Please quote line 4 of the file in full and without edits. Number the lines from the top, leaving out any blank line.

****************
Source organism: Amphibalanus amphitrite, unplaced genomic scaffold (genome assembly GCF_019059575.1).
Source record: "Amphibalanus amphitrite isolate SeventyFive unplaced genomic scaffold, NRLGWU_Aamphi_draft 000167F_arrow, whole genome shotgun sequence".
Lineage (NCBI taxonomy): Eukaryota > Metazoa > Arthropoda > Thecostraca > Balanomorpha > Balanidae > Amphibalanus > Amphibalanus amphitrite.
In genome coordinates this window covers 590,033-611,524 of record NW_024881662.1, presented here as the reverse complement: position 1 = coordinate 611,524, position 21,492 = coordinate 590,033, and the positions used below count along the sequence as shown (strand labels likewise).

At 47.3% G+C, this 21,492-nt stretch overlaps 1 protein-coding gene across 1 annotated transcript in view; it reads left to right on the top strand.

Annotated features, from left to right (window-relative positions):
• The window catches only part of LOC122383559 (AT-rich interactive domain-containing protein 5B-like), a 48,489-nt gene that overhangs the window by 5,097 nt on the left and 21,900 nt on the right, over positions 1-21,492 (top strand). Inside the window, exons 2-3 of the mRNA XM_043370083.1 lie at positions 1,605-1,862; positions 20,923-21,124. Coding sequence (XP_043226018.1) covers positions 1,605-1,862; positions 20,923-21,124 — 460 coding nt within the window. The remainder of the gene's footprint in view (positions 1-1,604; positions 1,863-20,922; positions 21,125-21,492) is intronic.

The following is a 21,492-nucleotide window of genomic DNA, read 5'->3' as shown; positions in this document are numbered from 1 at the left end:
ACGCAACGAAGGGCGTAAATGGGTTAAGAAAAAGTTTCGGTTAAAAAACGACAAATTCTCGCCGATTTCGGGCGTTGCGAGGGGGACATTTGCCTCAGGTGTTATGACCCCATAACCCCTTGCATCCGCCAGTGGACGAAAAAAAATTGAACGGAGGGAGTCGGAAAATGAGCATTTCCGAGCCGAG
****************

In genome coordinates this window covers 590,033-611,524 of record NW_024881662.1, presented here as the reverse complement: position 1 = coordinate 611,524, position 21,492 = coordinate 590,033, and the positions used below count along the sequence as shown (strand labels likewise).